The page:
- SB 308, also by Sen. Unterman, addresses her proposal for positive alternatives for pregnancy which would be created in O.C.G.A. § 31-2A-30 et seq. It is to promote a grant program for these centers to allow pregnant women who access the centers to be informed about information and services available to them – it discourages women from abortion procedures – provides medical services (such as pregnancy tests, ultrasounds) and counseling. It is to encourage women to carry babies to term and either keep their babies or place them for adoption. There are around 40 of these centers in Georgia. Sen. Unterman stated that there are approximately 27,000 abortions performed annually in Georgia. This will be an "opt in" program. Rep. Allen Peake (R-Macon) spoke in favor of the proposal as his daughter is adopted. Rep. Nikki Randall (D-Macon) took issue with several aspects of the proposal, including who performs the medical services and whether those services were provided by licensed professionals. She also was concerned about the individuals offering counseling as Sen. Unterman explained many of the centers are staffed with volunteers. Rep. Randall's concerns were that these individuals may have no clinical counseling background but rather only faith-based counseling. Rep. Randall argued that women should be provided information on all alternatives – not some. She further argued that abortion is still a legal option for women. Sen. Unterman stated that information was included in the Women's Right To Know Act; Rep. Randall countered that there were no real resources in that booklet outlining options. Rep. Michele Henson (D-Stone Mountain) also took issue with Sen. Unterman's bill, asking if an underage woman could go to a clinic without parents and the impact on Planned Parenthood. Sen. Unterman stated that there were no State funds going to Planned Parenthood; only federal funding was provided to that entity. Rep. Bruce Broadrick (R-Dalton) expressed his thought that Sen. Unterman's bill was a positive solution but questioned whether there would be a check to determine if the woman had presumptive eligibility (for Medicaid). Rep. John Pezold (R-Columbus) questioned whether this legislation was the proper role for government and use of tax funds; his concern was a picking of winners and losers for funds. Sen. Unterman countered Rep. Pezold's remarks by stating that this was necessary especially in light of the collapse of rural hospitals and it is where government intervention should occur. Rep. B.J. Pak (R-Lilburn) inquired about the ensuring that counseling was not about abortion. Rep. Margaret Kaiser (D-Atlanta) also inquired more about the providers providing medical services. Rep. Katie Dempsey (R-Rome) stated that this legislation was "another choice" being provided to women and it allows "another conversation." There was testimony by several women who were against the legislation; some shared their own personal experiences with these centers and the treatment by volunteer staff. Some testified that this proposal is using State funds but it is not allowing all legal alternatives to be provided to a woman. Some also noted that these centers had misleading advertising. An Emory University medical student also spoke to her concern that medical information should be provided by medical professionals and medical services should be provided by licensed medical professionals. In the end, Rep. Peake made the motion to do pass the legislation; his motion carried despite ten members of the Committee voting in opposition to the motion. The legislation moves to House Rules.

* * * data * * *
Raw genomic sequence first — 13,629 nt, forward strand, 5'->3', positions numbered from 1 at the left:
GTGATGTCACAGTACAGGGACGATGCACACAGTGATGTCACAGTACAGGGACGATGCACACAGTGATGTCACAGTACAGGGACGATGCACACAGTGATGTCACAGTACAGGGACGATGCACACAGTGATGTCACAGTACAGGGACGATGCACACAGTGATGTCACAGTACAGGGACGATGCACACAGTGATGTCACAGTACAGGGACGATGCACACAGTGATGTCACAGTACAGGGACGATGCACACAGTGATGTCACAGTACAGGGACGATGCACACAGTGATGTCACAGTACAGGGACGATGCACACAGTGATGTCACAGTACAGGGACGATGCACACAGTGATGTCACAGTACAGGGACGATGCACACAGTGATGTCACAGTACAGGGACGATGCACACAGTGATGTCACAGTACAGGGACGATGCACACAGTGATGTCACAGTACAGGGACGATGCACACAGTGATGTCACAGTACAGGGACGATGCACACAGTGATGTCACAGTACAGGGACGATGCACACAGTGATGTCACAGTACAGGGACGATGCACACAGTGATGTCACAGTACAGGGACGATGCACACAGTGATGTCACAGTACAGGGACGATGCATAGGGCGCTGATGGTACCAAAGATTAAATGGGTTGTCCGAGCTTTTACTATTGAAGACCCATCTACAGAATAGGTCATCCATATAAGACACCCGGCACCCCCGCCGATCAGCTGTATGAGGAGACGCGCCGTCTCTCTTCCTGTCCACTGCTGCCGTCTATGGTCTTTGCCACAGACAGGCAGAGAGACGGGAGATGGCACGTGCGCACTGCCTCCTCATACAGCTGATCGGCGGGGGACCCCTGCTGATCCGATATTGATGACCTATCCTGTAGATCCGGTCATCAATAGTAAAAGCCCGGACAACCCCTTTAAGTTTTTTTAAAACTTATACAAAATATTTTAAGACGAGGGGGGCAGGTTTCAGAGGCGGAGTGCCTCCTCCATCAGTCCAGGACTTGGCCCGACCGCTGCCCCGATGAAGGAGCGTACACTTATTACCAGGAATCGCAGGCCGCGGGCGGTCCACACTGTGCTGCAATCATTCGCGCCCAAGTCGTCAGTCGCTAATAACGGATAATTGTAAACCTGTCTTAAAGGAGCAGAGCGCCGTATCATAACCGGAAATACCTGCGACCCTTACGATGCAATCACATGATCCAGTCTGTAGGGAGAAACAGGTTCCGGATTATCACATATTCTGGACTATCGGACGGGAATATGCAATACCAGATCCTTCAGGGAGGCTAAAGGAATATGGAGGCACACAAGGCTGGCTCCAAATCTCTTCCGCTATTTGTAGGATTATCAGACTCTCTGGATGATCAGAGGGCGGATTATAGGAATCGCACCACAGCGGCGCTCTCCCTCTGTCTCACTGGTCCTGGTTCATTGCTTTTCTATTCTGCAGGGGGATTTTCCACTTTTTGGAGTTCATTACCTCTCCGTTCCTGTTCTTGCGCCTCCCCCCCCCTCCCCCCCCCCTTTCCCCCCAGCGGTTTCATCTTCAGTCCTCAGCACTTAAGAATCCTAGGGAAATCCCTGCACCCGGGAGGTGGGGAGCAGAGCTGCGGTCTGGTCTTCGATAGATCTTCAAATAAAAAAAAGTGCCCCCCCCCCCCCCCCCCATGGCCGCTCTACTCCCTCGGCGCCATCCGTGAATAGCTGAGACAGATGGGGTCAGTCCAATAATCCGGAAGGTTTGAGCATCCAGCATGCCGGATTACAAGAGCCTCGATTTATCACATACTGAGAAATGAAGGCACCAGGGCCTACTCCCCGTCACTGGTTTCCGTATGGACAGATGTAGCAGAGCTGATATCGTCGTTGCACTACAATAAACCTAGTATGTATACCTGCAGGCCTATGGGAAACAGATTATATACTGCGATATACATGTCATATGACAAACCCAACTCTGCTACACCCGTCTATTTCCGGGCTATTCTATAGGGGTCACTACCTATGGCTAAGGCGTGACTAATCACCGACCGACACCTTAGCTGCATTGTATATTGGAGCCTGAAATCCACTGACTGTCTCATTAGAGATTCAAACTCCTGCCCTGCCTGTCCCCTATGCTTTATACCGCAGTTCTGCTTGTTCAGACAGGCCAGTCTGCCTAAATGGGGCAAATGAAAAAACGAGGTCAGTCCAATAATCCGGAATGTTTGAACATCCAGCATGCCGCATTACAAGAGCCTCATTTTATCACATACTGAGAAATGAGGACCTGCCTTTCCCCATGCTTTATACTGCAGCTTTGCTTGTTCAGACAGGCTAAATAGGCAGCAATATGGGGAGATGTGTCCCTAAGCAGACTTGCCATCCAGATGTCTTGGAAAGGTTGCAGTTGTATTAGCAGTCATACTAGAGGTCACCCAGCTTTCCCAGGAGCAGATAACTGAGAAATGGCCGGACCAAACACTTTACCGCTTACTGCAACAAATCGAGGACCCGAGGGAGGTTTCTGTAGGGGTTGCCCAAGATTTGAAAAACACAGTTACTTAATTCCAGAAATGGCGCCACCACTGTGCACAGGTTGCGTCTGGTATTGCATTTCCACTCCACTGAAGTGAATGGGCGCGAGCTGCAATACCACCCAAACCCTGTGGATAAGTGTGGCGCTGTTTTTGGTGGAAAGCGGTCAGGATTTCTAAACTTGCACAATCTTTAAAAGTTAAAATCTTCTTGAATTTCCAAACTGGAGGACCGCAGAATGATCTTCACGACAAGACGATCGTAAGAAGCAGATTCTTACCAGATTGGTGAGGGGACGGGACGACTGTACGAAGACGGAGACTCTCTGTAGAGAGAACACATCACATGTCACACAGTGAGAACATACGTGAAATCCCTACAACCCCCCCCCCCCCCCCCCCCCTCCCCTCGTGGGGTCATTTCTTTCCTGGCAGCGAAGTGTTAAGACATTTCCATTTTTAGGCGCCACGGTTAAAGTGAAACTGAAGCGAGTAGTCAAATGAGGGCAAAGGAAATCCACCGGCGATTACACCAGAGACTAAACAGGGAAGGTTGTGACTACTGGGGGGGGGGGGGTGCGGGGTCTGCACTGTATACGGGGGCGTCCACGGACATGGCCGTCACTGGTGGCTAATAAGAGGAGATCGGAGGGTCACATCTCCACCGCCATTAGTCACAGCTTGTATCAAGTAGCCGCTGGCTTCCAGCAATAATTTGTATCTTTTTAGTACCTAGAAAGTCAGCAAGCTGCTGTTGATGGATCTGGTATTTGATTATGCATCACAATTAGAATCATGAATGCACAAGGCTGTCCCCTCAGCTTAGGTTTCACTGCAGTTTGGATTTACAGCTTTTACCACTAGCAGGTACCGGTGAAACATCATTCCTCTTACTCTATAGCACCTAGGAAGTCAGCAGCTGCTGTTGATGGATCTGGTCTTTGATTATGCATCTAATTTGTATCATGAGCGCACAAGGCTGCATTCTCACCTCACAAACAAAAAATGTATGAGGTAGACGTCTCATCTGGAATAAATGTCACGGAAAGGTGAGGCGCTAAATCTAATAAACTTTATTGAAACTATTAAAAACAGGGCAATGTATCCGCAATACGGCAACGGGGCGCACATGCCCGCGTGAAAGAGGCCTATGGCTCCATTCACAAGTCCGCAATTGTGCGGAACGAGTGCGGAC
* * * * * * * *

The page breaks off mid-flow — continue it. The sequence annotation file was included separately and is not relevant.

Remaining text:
- SB 389, by Sen. Hunter Hill (R-Atlanta), was presented. There are several Title 49 changes included in this legislation. It codifies sanctions for violations in compliance with the TANF requirements at O.C.G.A. § 49-4-12.1. It adds prohibitions on how funds on electronic transfer benefit cards may be used at O.C.G.A. § 49-4-12.2 and it also addresses a process that the Department of Human Services is to follow when a recipient loses his or her benefit transfer card three times within a 12-month period. The Committee asked numerous questions, including why the legislation now capped TANF benefits at 36 months rather than 48 months – the federal law permits up to 60 months. Some members of the Committee expressed that Georgia might actually leave federal funds "on the table" with this change in the number of months. Sen. Hill stated his desire was to see more individuals become self-sufficient as soon as possible and that our data reflected that Georgia individuals typically stay on TANF for 12 months. However, these are lifetime caps as some argued and hard times could befall individuals multiple times. They also raised issues particularly since the Committee had just moved forward SB 308, encouraging women to have babies. Rep. David Clark (R-Buford), who also chaired a House Study Committee on TANF/SNAP over last summer, spoke about the proposal and noted that the language for the cash diversion included in the legislation helps the truly needy – that language is to be inserted at O.C.G.A. § 49-4-184.1. A representative from the Foundation for Government Accountability, Josh Archambault, spoke in favor of the legislation stating it would protect resources; lead to better outcomes; save taxpayers' funds; and frees State funds for other uses. Mr. Archambault also addressed the State's eligibility determination system – noting that Illinois had made changes for real-time eligibility. He noted that integrated systems typically were late and over budget. As for the work requirement, it is a requirement for able bodied individuals without children. He noted that since 2001, Georgia had seen a 1181 percent increase in numbers of individuals receiving food stamps; a Georgian receiving food stamps stays on the program, on average, eight years. When Kansas changed its work requirement, 41,000 individuals came off the program and incomes increased. Further, Archambault noted that Georgia's TANF sanctions are one of the weakest in the country. An amendment was offered by Rep. David Clark in Committee, which is actually language from HB 847, providing additional penalties for welfare fraud in Title 16. Sen. Hill noted that they were delaying time for the effectiveness of changes so that it would give the Department of Human Services time to make these changes if the legislation is passed.